• poor shoot growth, leaf chlorosis and stunting;
      • galling of rootlets and severe cracking of roots on some varieties or formation of small bumps or blisters on other varieties;
      • severe longitudinal cracking of storage roots;
      • brown to black lesions on flesh which are not evident unless storage root is peeled;
      • can be diagnosed by presence of pearl-like swollen female nematodes in flesh of storage roots or in fibrous roots;
      • worldwide in distribution;
      • usually occurs in warmer areas.
      The following species causing disease to cultivated plants, belong to the genus Meloidogyne:
    • Meloidogyne arenaria (Neal) Chitwood (1949).
    • Meloidogyne hapla Chitwood 1949.
    • Meloidogyne incognita (Kofoid & White) Chitwood 1949.
    • Meloidogyne javanica (Treub) Chitwood 1949. Economic importance. The degree of damage depends upon the population density of the nematode, taxa present, susceptibility of the crop, and environmental conditions, such as fertility, moisture and presence of other pathogenic organisms, which may interact with nematodes. In sweetpotato an estimated annual yield loss of 10.2% was reported. In susceptible varieties pathogenicity of Meloidogyne incognita showed a 50% storage root reduction at a population density of 20,000/cm3. Aside from yield loss, cracking can make storage roots unmarketable.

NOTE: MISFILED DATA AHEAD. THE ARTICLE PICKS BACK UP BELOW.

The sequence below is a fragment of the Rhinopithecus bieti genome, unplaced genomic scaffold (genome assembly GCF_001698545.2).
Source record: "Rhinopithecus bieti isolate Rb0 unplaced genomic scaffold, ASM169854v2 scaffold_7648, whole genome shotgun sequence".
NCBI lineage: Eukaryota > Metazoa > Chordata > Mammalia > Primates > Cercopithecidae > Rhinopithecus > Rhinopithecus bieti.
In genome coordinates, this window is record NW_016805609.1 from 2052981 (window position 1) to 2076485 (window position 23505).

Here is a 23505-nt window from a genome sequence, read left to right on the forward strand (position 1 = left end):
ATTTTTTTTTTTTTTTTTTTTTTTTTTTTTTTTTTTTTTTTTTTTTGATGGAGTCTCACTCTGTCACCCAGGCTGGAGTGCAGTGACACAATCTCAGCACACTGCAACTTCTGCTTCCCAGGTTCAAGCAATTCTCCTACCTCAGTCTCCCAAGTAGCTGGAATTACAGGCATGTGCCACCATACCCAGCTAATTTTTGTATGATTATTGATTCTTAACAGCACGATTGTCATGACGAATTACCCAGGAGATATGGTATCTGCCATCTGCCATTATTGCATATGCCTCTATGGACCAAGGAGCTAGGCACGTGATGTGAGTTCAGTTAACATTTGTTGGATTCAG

Geographical distribution. The root-knot nematode, Meloidogyne incognita, is worldwide in distribution. It is widespread in Asia, Southeast Asia and usually occurs in warmer areas. In some countries, Meloidogyne javanica is more dominant.
      Symptoms. Above-ground symptoms exhibited by sweetpotato plants due to root-knot nematode include poor shoot growth, leaf chlorosis and stunting. Galling of rootlets and severe cracking of storage roots on some varieties or formation of small bumps or blisters (refers to raised dark spots which develop on the skin of storage roots, and may be sparsely scattered or numerous, covering a large proportion of the root surface) on other varieties are important below-ground symptoms in sweetpotato. There may also be brown to black spots in the outer layers of flesh which are not evident unless the storage root is peeled. Presence can be diagnosed by the pearl-like swollen female nematodes in flesh of storage roots or in fibrous roots, within the galls or dark spots (Figure 50, A).